How to be a good daughter when your father has cancer

By Melissa Fraterrigo

1. Fixate on his hair. He doesn’t want you, your brother or sister to visit, but you’re here because your mom has asked you to help her move the furniture. After seven weeks of chemotherapy and daily radiation, according to your mom, the rugs in their two-story house need to be cleaned. Still, after you’ve moved the furniture and your dad has offered a few comments and it doesn’t seem like he’s going to yell at you, sit next to him on the couch and tell him about your daughter who is away at camp.

Tell him about the fact it was 48 degrees that morning in Traverse City and she’s determined to be a part of the Polar Bear Club, where you jump into Lake Arbutus every day soon after rising. “Man,” he says, shaking his head, and you keep your eyes on his face, the white hair fluffed right above his glasses. From where you sit you can’t see the spots at the back of his head, the pink skin that’s been there for 78 years—well before you—and only now visible.

2. Talk about the good times. As kids, he used to take you, your brother and sister out on Cedar Lake on Saturday afternoons with a cooler of pop, a bag of pretzels, and four apples. When he shakes his head and says that was a long time ago, tap down your urge to say it wasn’t.

3. Don’t look at his clothes—the same shirt he was wearing last week or baggy sweatpants, the drawstring pulled tight. Don’t look at the divots in his cheeks, the hollowed-out eyes. When you see his hands trembling to open the door so he can go outside and wretch away from you, fill a glass of water or take a cherry from the fruit bowl and pop it into your mouth. Force yourself to chew, to taste the sweetness, to let the sweetness register as such. Try not to think about the step he had to take to get out of the house or the lip of the doorframe he must go over to set by himself in a lawn chair with his Ensure and a box of tissue. Spit the pit out in your hand. Unlike him, you can still taste. Still swallow. The pit a miniature stone in your palm.

4. Bring him things. A book of photographs from WWII, twelve years of your grandma’s Moose Lodge membership cards, her signature swimming along the bottom. He’s too weak to read, but you hope the sight of his own mother’s script moves something in him.

5. Don’t ask about the pain or weight loss or the scabbed-over burn on the right side of his neck where they’ve been radiating the tumor. As much as you want to know what he’s going through, for once, don’t ask. Instead, look at the framed pictures on the wall of your nieces and nephew, your own kids. Try to remember them in the turquoise dresses with the sketch of the Eiffel Tower along the bottom, standing in front of your brother’s house in Chicago on the day his daughters made their First Communion.

Your husband was working that day, so you drove up from Indiana by yourself with the girls buckled in their car seats along with books and snacks. On the way home they watched a movie and the candied soundtrack filled the car as the sun slunk low, the high rises receding in the distance, the silent hum of the car, the knowledge of their breathing, even though you couldn’t hear it from the driver’s seat, they were so little, their chests motoring up and down as they laughed along to the sound track ,and you took them home.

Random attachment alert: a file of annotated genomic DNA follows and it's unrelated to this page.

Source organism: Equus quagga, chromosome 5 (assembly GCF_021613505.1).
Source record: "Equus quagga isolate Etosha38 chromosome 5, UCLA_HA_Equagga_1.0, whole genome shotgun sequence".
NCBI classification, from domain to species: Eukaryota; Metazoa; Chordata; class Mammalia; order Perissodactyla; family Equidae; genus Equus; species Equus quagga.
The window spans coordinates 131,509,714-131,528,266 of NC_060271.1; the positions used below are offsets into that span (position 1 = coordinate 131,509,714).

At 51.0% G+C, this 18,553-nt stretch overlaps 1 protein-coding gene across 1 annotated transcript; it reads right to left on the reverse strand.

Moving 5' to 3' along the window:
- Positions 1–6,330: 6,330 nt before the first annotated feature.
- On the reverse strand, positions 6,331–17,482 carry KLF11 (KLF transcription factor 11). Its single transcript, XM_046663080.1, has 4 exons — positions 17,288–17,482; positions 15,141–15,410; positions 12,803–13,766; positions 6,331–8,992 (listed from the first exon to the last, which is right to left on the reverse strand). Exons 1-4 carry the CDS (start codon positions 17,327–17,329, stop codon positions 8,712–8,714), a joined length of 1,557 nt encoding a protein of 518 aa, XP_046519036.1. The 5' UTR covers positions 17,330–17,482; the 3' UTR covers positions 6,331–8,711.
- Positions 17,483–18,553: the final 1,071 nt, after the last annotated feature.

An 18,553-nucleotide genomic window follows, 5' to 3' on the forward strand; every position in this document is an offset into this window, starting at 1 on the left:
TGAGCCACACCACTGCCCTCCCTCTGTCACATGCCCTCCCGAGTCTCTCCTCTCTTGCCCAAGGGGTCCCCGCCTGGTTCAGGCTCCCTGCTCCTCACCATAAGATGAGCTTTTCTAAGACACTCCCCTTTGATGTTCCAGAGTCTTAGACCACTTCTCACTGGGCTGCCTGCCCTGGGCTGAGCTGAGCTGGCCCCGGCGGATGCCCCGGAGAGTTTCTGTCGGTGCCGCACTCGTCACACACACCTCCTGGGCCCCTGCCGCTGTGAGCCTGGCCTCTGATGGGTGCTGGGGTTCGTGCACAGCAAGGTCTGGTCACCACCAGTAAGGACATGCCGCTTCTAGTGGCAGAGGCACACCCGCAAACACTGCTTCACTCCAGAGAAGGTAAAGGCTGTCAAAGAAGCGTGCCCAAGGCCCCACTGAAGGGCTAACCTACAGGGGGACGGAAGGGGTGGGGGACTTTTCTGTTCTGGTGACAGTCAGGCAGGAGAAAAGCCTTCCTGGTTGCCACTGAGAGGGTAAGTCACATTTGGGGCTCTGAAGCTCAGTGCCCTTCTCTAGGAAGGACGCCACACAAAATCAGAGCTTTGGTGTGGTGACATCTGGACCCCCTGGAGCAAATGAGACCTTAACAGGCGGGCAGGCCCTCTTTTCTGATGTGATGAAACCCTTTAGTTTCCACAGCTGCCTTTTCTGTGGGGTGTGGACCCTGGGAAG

6. Tap down the urge to tell him you’re sorry, even through you are deeply sorry that this has happened to him. You don’t know why you’ve always felt responsible for his happiness, but you do. Maybe it has to do with the fact you can imagine how dreadful it was for him to lose his father at age 13 and for him to not know when his next meal might arrive. You don’t know how good you have it, he frequently said when you were a child. And even through he’s lived a long life, it doesn’t seem fair that he must undergo additional pain. If you were a churchgoer, perhaps you’d ask a priest: Why does God allow some to go through such pain? Even if there was a good answer, you’d block it out.

7. Resist the urge to tell him everything: that you used to steal dollar bills from the envelope in his underwear drawer so you could buy Fudgsicles for you and your sister at 7-11. When your sister tried out for the new dance teacher and the company mailed an application to your parents, you took that envelope and tore it into pieces, burying it beneath the coffee grounds in the garbage can. One time you were driving too fast in your old Subaru on a snowy road in Pennsylvania; you drove off the road, and as the car was careening off the highway, you thought of your grandmother’s face, your father’s mother, and believe she kept you safe.

8. Pull weeds, put the cans at the curb, set out the lawn chair sand cut their lawn. Your mother teaches you how to start the riding mower, but you have to learn the rest on your own. You like the jostled feeling of moving so high off the grass. The whole time, you know your dad is likely watching you from his armchair, if he’s still awake, which is unlikely. He naps all the time now. Tell yourself this is okay. Tell yourself he is healing. When you make perfect lines on the grass think of him telling you you’ve done a great job.

Melissa Fraterrigo teaches writing at Purdue University and is a mother to two in West Lafayette, Indiana. Her father is recovering from cancer. 

Like what you are reading at Motherwell? Please consider supporting us here

Keep up with Motherwell on FacebookTwitterInstagram and via our newsletter.